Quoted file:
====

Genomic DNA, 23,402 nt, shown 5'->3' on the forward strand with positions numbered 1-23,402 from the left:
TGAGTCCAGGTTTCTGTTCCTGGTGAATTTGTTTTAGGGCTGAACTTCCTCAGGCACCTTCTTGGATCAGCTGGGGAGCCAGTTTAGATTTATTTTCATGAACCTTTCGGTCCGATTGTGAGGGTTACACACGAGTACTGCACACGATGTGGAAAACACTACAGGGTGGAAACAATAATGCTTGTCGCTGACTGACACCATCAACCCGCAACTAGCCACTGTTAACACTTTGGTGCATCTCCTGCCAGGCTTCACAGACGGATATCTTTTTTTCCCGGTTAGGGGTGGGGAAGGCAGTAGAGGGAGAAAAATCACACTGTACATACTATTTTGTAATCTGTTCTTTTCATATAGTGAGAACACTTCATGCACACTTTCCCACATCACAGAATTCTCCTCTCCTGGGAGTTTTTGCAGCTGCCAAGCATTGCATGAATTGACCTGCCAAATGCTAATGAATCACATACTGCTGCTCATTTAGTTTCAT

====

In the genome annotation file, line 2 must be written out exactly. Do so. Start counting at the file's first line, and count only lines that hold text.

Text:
TGAGTCCAGGTTTCTGTTCCTGGTGAATTTGTTTTAGGGCTGAACTTCCTCAGGCACCTTCTTGGATCAGCTGGGGAGCCAGTTTAGATTTATTTTCATGAACCTTTCGGTCCGATTGTGAGGGTTACACACGAGTACTGCACACGATGTGGAAAACACTACAGGGTGGAAACAATAATGCTTGTCGCTGACTGACACCATCAACCCGCAACTAGCCACTGTTAACACTTTGGTGCATCTCCTGCCAGGCTTCACAGACGGATATCTTTTTTTCCCGGTTAGGGGTGGGGAAGGCAGTAGAGGGAGAAAAATCACACTGTACATACTATTTTGTAATCTGTTCTTTTCATATAGTGAGAACACTTCATGCACACTTTCCCACATCACAGAATTCTCCTCTCCTGGGAGTTTTTGCAGCTGCCAAGCATTGCATGAATTGACCTGCCAAATGCTAATGAATCACATACTGCTGCTCATTTAGTTTCAT